New seizure orders have been issued by Luxembourg court bailiffs on two units of Malaysian state oil company PETRONAS this week.
The second order, which was issued on Tuesday (14 February), came after the purported “descendants” of the last sultan of Sulu attempted to enforce a US$15-billion award they had previously won against Malaysia.
The sultan’s heirs won the award last year from a French arbitration court after a long-standing dispute with the Malaysian government over a colonial-era land deal.
Paul Cohen, the lawyer representing the sultan’s heirs, confirmed that the first seizure order was lifted by the Luxembourg district court due to a minor issue, which has since been addressed.
However, the court did not make a ruling on the arbitration’s merits.
“There was a technical ruling that has now been effectively dealt with, and the freezing orders are once more in place on the Petronas assets in Luxembourg,” he said.
The Petronas Azerbaijan (Shah Deniz) and Petronas South Caucasus units were initially seized in July 2022.
Malaysia, which did not participate in the arbitration, maintains maintains that the process is illegal. Malaysia government has vowed to use all legal measures to prevent its assets, including state-linked companies, from being seized overseas.
The order was set aside by the District Court of Luxembourg last month.
PETRONAS has confirmed the new seizure orders for the two units and their parent company, but it maintains that the heirs’ actions are baseless, and the company will continue to defend its legal position.
The self-proclaimed “successors-in-interest” to Sultan Jamalul Kiram II, initiated a claim against the Malaysian government through an international arbitration proceeding in Madrid, Spain since 2018.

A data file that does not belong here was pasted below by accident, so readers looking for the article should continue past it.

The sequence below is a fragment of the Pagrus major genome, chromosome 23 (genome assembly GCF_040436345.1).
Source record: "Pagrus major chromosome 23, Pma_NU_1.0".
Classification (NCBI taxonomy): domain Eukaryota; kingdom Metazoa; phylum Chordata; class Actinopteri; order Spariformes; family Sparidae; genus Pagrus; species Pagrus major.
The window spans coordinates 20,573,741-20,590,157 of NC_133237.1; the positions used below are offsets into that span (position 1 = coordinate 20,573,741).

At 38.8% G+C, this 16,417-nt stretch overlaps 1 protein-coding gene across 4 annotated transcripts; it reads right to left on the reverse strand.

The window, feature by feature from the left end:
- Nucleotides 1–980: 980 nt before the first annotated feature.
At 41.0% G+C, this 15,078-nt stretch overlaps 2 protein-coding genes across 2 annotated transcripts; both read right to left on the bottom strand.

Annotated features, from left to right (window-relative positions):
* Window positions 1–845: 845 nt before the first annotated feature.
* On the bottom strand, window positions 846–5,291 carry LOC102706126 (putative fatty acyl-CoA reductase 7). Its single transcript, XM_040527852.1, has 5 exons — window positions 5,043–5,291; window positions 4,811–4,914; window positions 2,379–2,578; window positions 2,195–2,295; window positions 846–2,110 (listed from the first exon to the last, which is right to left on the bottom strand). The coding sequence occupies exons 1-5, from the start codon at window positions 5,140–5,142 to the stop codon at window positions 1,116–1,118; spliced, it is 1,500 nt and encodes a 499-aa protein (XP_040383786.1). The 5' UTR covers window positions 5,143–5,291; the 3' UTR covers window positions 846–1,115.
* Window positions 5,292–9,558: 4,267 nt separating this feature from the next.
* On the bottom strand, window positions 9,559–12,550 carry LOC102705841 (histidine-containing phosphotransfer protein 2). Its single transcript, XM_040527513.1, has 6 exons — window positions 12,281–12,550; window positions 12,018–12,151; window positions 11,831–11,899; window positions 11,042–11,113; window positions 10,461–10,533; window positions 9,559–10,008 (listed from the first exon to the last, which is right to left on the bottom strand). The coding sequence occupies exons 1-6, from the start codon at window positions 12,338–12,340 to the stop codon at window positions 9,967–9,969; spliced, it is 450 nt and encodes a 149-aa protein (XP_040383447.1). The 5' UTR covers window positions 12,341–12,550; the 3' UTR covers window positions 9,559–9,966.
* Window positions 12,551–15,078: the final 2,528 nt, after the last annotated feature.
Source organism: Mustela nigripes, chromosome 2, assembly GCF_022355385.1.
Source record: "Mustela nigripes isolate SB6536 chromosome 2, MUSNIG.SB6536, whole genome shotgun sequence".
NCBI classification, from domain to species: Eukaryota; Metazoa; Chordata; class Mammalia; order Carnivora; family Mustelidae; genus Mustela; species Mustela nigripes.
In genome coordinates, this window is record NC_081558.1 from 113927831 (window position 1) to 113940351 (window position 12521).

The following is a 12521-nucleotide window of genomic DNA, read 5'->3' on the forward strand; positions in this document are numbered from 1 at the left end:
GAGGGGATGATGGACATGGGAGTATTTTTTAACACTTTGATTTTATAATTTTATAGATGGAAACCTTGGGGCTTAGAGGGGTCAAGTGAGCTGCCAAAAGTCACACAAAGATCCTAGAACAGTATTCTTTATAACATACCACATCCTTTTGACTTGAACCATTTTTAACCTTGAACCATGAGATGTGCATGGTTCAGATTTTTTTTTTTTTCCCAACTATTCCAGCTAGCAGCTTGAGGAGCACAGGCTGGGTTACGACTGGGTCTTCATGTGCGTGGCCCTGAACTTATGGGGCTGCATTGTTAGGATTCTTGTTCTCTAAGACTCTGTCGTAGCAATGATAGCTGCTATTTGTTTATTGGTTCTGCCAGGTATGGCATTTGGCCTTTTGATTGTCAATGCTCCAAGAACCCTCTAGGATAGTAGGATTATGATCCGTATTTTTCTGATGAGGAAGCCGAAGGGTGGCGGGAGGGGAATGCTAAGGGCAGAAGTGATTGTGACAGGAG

The Spanish arbitrator Gonzalo Stampa, reasoned that Malaysia had reneged on the 1878 agreements between Sultan Mohamet Jamal Al Alam (the then Sultan of Sulu) and Baron de Overbeck and Alfred Dent, representatives of the British North Borneo Company.
Sultan of Sulu granted sovereign rights to parts of Sabah today, in return for an annual RM5,300 (US$1,200) token payment.
In 1936, the payment temporarily ceased when the last formally recognised sultan of Sulu, Jamalul Kiram II died without heirs.
The payment resumed only after North Borneo High Court chief justice Charles F Macaskie named nine court-appointed heirs in 1939.
Malaysia government took over these payments after the formation of the country in 1963 until Datuk Seri Najib Razak administration halted the payment in 2013 when more than 200 armed militants, believed to be linked to the Sulu Sultanate, invaded Lahad Datu and resulted in 78 deaths.
The Malaysian government had claimed that the armed incursion caused a breach of the 1878 agreement, which the heirs of Sulu Sultan disputed.